We’re inaugurating our NBA player projection system, CARMELO, with 2015-16 season previews for every team in the league. Check out the teams we’ve already previewed here. Learn more about CARMELO here.
There are a lot of words you could attach to this Thunder season. The one I’ll go with is “super-duper-important,” because of all the implications it carries for the franchise, the most notable of which is Kevin Durant’s looming free agency. Will Durant stay in Oklahoma after this season or leave for greener pastures?
The good news for Thunder fans: Oklahoma City itself is likely to be a pretty green pasture this year.
The Thunder are coming off an agonizing season: Durant missed 55 games, and the team went 45-37. That has set up a transitional kind of season with a new coach, Billy Donovan, as well as a partially remade roster that has allowed the Thunder to get younger while their core has gotten older (and by older, we’re still talking 27 and younger). “Good health” has been the Thunder’s white whale over the past few years, but if they can finally avoid major injuries start to finish, they’re going to be really, really good. CARMELO,1 FiveThirtyEight’s new NBA projection system, forecasts the Thunder to go 56-26.
You can check out what CARMELO thinks of all the Thunder players (and everyone else in the NBA) here. But here’s what CARMELO expects from Oklahoma City’s key players:
Even coming off one of the more outrageous statistical seasons in league history, Russell Westbrook may still not be at his very best yet. He’ll have to readjust to playing with Durant again, but Westbrook is unmoved by those concerns. “It’s not rocket science,” he said.
Andre Roberson is a consistent 3-point shot away from ending the Thunder’s search for a two-way shooting guard. But that’s like saying Nate Robinson is just a foot away from being tall.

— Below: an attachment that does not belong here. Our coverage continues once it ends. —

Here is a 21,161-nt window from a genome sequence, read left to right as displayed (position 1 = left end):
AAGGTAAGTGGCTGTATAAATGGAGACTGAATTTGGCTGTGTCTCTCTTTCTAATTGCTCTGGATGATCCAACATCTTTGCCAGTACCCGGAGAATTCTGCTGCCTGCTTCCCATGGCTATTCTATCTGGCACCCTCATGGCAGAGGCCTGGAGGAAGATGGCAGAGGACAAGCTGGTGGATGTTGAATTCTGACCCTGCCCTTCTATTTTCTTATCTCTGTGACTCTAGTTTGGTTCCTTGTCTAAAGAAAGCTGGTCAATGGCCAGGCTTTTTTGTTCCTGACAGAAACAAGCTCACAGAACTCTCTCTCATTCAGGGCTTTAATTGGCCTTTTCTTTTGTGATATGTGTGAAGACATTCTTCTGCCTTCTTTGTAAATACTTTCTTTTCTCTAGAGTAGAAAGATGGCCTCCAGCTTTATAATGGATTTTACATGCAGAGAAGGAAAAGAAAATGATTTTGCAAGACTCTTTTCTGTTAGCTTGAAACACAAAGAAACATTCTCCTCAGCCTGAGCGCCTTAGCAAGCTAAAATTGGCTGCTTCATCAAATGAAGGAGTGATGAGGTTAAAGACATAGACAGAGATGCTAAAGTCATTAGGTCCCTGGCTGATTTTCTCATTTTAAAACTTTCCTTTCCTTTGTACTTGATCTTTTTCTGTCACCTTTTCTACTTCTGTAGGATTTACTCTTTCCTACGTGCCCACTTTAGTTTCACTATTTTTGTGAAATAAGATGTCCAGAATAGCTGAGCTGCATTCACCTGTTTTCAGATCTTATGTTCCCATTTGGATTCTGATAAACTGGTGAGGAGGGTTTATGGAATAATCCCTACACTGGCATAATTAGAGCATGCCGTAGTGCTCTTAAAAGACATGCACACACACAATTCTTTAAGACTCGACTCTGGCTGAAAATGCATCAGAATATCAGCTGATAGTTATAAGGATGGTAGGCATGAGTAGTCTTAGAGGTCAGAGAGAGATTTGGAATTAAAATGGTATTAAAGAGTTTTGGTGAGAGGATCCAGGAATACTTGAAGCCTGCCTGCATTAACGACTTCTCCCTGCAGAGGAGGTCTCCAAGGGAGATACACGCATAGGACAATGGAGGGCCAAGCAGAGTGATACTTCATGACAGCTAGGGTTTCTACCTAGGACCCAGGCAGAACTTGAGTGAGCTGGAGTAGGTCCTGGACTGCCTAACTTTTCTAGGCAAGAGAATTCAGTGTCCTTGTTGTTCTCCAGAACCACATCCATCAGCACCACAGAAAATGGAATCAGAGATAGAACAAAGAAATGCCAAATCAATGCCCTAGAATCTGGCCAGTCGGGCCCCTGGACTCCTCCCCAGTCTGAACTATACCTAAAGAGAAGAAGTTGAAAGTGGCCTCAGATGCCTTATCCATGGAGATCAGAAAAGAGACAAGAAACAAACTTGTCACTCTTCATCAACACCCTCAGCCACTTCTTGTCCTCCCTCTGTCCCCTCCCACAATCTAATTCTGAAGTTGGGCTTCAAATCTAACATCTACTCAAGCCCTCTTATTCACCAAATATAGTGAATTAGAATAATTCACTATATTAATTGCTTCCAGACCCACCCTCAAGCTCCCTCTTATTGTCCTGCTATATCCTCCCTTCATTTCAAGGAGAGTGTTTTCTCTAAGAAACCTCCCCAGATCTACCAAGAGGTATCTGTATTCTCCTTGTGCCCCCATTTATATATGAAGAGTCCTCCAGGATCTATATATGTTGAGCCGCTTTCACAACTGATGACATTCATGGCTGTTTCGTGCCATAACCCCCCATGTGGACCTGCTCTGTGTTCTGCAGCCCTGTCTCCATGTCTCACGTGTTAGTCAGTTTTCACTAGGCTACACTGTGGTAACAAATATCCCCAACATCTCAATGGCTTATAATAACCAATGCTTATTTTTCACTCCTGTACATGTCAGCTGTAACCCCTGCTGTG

Coming off a season that featured three surgeries and only 27 games, Durant is a motivated man. Not only does he want to re-establish his rightful place among the game’s most elite, but also this could possibly, maybe, potentially be his last chance at a title in Oklahoma City.
Serge Ibaka isn’t quite “big” enough to help form a Thunder big three, but he’s without question integral to the team’s success. With the expansion of his game to include a consistent 3, is Ibaka the first 3-and-D shot-blocking power forward?
There are lots of league storylines to follow this season, but really, is there any better one than “Contract Year Dion Waiters“?
Enes Kanter’s defense is really bad. But he averaged 19 points and 11 rebounds for the Thunder in 26 games. But his defense is really bad. But he had 11 20-10 games for OKC, when no Thunder center ever had one before he arrived. But did I mention his defense is bad?
The final three months of last season, Anthony Morrow hit 50 percent from 3. Imagine what he might do with a full season of Durant and Westbrook distracting defenses.
Kyle Singler is going to be the equivalent of a well-paid bullpen catcher this season as Durant’s backup.